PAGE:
By Scott Wright

AN AWARD-WINNING hotel and restaurant on the Isle of Skye has secured a lifeline funding deal after bookings were wiped out by the coronavirus.

Kinloch Lodge, a fixture on Skye for more than 50 years, saw 1,200 bookings cancelled for the period covering March to June after travel restrictions were imposed to halt the spread of the pandemic.

The 19-bedroom hotel, which relies on international visitors for around 75 per cent of bookings, was forced to temporarily close after Scotland moved into lockdown, with all 32 staff placed on furlough.

However, in a vote of confidence for Scotland’s beleaguered tourism industry, the family-run business has clinched a “six-figure” loan from Bank of Scotland, giving the hotel sufficient “breathing space” to continue to trade until travel restrictions are lifted.

The funding, which was provided under the UK Government’s Coronavirus Business Interruption Loan Scheme, will also allow the luxury venue to pay suppliers, though the responsibility of servicing extra debt will hinder the hotel’s ability to reinvest in the coming years.

Kinloch Lodge, which overlooks Loch na Dal, is frequently used by guests as a base to explore local hillwalking trails and fishing spots. It has a string of accolades to its name, including being named luxury hotel of the year in The Good Hotel Guide 2019 Cesar Awards.

Director Isabella Macdonald said securing the loan was a big relief after being “terrified” by the prospect of a previously strong business having no income at all when the pandemic struck.

“Added to which, you are coming out of the winter [with] suppliers to pay,” said Ms Macdonald, who felt the weight of responsibility to the hotel’s 32 staff, whom she is committed to employing all-year round.

“We have a lot of overheads and you suddenly think, oh my goodness, this is terrifying.”

Ms Macdonald said: “Thanks to the support from Bank of Scotland, we’ve been given the breathing space needed to allow us to pay our suppliers and overheads, and we now look forward to welcoming our team and guests back when the restrictions are eased.

“Despite our bookings normally being largely made up of international travellers, we’re hopeful for a rise in UK staycations and a busy end to the year for our business.”

The boost for Kinloch Lodge comes at a critical time for the Scottish tourism industry, which seems certain to miss a significant part of the peak summer season as a result of lockdown and social distancing measures.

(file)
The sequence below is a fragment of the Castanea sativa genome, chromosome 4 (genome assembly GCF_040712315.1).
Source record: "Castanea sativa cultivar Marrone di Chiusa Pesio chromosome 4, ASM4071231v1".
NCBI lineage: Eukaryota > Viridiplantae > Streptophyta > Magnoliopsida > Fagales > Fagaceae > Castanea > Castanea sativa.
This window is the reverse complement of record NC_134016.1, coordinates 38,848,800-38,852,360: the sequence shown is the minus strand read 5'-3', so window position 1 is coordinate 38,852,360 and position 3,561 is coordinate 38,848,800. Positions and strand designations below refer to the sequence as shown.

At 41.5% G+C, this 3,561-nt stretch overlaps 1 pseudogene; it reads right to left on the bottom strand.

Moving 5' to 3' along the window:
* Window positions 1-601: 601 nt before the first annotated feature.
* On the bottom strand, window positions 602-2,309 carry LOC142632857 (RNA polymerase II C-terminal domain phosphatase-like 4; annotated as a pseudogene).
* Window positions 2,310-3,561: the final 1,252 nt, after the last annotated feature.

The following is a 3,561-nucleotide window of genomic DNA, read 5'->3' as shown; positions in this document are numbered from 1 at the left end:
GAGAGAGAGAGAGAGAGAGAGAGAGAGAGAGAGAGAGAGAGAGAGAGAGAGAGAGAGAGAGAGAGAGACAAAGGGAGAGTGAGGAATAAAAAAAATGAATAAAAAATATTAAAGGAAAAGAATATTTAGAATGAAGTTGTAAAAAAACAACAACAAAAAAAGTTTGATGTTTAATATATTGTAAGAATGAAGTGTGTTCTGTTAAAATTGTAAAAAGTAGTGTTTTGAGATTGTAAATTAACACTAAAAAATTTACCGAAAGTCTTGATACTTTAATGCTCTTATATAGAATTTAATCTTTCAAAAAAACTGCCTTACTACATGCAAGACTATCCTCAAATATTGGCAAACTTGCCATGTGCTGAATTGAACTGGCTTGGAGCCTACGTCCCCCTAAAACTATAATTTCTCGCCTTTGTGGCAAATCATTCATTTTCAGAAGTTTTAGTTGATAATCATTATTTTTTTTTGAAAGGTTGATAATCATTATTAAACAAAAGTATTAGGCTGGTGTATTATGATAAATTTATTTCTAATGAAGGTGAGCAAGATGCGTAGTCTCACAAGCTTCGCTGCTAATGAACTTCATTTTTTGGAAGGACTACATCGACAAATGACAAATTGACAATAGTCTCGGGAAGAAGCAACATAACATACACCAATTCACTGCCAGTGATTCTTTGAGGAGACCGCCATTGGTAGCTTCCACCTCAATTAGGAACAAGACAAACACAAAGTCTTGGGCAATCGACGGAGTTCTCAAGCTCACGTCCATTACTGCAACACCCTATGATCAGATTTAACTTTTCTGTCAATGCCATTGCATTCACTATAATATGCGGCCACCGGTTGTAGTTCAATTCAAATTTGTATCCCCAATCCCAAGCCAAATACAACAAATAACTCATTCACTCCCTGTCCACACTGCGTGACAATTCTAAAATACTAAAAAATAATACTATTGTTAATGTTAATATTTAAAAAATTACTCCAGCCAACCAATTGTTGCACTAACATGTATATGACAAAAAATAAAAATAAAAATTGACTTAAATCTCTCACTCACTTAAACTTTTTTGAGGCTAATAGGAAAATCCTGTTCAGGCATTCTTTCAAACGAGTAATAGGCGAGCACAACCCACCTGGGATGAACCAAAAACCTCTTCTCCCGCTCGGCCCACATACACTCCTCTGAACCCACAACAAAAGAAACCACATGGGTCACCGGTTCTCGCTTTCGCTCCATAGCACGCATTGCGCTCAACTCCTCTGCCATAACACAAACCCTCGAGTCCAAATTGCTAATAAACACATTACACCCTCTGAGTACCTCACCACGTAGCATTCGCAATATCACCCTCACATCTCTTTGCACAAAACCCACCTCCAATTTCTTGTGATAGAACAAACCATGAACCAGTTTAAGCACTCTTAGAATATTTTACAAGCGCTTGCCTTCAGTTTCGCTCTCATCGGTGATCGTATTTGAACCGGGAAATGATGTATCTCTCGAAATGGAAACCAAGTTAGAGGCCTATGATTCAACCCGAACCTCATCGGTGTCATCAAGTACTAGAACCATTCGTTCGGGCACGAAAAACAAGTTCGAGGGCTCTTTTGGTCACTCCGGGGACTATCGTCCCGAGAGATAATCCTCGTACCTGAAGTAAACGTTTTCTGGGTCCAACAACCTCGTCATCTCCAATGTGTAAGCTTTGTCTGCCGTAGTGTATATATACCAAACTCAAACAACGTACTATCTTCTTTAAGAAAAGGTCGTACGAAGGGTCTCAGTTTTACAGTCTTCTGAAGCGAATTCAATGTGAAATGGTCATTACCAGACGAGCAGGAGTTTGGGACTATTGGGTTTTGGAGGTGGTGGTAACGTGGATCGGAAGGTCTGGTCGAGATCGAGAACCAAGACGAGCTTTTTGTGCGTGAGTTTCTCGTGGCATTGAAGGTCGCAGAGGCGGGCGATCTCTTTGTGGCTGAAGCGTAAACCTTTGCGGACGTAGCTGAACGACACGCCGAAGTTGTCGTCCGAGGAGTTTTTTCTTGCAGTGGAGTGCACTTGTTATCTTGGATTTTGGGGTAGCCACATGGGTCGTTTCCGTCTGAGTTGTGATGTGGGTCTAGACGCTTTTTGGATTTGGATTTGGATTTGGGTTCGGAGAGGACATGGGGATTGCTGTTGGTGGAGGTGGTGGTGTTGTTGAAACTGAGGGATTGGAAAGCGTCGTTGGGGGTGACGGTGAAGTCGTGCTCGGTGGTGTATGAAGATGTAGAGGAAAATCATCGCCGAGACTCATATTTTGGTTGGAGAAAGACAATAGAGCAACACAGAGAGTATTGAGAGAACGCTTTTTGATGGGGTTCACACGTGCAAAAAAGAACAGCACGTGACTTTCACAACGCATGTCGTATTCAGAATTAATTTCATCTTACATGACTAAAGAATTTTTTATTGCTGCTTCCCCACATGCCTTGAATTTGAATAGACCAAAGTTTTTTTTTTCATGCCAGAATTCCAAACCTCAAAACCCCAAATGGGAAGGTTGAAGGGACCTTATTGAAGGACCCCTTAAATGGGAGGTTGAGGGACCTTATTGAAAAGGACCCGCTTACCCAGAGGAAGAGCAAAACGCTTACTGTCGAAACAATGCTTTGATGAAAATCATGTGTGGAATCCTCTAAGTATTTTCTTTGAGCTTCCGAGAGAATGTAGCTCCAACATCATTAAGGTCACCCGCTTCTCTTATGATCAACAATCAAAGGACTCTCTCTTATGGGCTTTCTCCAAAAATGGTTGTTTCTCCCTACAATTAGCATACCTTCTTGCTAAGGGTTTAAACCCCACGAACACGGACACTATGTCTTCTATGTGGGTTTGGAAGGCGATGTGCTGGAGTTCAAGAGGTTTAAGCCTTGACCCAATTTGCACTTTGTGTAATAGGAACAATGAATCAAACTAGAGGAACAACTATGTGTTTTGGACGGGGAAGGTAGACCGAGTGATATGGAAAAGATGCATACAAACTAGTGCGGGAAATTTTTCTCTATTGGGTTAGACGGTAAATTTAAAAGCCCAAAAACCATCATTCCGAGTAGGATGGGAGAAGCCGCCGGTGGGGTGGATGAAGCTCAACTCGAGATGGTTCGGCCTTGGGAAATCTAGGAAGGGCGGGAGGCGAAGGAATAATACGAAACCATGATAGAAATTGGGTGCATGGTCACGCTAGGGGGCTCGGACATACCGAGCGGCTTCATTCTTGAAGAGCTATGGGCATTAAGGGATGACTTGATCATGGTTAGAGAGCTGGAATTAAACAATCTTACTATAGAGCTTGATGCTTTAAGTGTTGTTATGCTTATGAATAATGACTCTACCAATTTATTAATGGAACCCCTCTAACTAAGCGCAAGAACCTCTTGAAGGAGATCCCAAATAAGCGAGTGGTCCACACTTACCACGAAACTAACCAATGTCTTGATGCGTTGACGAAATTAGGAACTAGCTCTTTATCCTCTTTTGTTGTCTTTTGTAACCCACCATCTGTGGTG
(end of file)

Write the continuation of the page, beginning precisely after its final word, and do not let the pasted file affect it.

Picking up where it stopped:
Ms Macdonald, who has run the hotel for eight years, revealed Kinloch had also been successful in receiving support under the Scottish Government’s £45 million Pivotal Enterprise Resilience Fund, which she said would help to prepare the business for reopening.

But while Ms Macdonald said she was “grateful” for the assistance, she questioned the decision to limit separate coronavirus grants for firms in the retail, leisure and hospitality sectors to those with property rateable values lower than £51,000.

The Scottish Tourism Alliance warned last week that the policy leaves hundreds of pubs, hotels and visitor attractions facing closure because they have received no support but still face significant monthly outgoings. With so many medium-sized businesses missing out, Ms Macdonald said it was a “mistake” to set the threshold so low.

The hotelier, who did not qualify for the rates-based grant, noted: “So many people fall through the cracks. To cover absolutely everyone... is a tricky one to get right.”

Ms Macdonald would like Scottish ministers to set a definitive date for the tourism industry to reopen, noting that operators were waiting on guidelines on what is expected from them. She said Kinloch is mindful of reopening in a way that protects guests and staff and is responsible towards the community on Skye.

“There is a balance here... the risk will be with us for a long time,” Ms Macdonald said.

Barrie Aird, relationship manager at Bank of Scotland, said: “Kinloch Lodge is a prominent Highland business that’s been operating for almost 50 years.

“Many companies like this in the tourist industry have been hugely impacted by the restrictions imposed during the pandemic and are learning to adapt and adjust to the climate.”